The Menu Review: A Flavorful Piece of Art


Photo Courtesy of Diego Orona

Chef Slowik stands amongst the diners at the beginning of the movie.

‘The Menu’ – Directed by Mark Mylod – Comedy, Horror, Thriller – Rated R – 1h 46m

Ralph Fiennes and Anna Taylor-Joy star in the comedical yet thrilling shot at High End Dining.

In “The Menu,” a rapidly aging chef at the end of his career aims to make his final meal something special, but is challenged by Margot (played by Anna Taylor-Joy) in this satirical, and thrilling film.

The film starts with the introduction of the restaurant Hawthorn, which is on an island only escapable by boat. Chef Slowik (played by Ralph Fiennes) runs a tight ship with an army of grill cooks, servers and everyone else one would find in a kitchen. Among the diners of the restaurant are Tyler (played by Nicholas Hoult) , a thrilled foodie who can’t wait to indulge in Chef Slowiks exclusive meal. Which costs more than one thousand dollars. He comes along with his last minute date, Margot. Along with a jaunty food critic ( played by Janet McTeer) and a failing/struggling actor (played by John Leguizamo). All of the diners were handpicked by Slowik himself, except for Margot, for his elaborate meal, which comes with more than just food.

Tyler and Margot, along with the rest of the guests, get a tour of the island, with one group of guests skipping out because of how often they had eaten the exclusive food. The first meal of the night begins with a dish called “The Island” which features rocks and plants as well as some sealife from around the island. As the meal progresses, the courses start becoming increasingly different and come with punishments more severe and threatening than the last. The guests became progressively more shocked because of the fact that this was something that they did not sign up for. Everyone thought they were getting a simple meal.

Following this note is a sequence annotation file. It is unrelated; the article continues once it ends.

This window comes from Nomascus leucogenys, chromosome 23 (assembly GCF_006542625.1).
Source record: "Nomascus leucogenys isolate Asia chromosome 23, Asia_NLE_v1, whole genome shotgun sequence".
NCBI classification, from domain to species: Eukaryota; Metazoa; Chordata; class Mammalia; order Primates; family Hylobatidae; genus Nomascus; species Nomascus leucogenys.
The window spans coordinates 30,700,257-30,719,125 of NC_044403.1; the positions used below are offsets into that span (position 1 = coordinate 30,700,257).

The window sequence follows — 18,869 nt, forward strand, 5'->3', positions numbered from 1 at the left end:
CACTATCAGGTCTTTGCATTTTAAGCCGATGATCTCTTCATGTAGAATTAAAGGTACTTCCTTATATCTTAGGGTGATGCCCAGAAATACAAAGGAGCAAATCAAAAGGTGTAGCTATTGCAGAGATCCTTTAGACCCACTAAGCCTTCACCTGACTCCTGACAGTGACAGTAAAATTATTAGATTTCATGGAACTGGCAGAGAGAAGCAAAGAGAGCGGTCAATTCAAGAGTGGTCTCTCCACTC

Mark Mylod beautifully shows the drama and personality of all the characters with his directing. Chef Slowik had become so focused on turning his dishes into art that the very cooking that he does has lost its purpose for him. Margot was the only one to see through his facade and was able to challenge Chef Slowik and his twist on what really is just food. The viewers can very easily tell that the writers had fun making up dishes and the story that runs this kitchen. Some of the twists and turns throughout the film give the thrill that people really like to see, and that makes the movie run perfectly.

Overall, ‘The Menu’ comes with great writing and beautiful cinematography. While still bringing up topics such as class division and different opinions on how our society functions.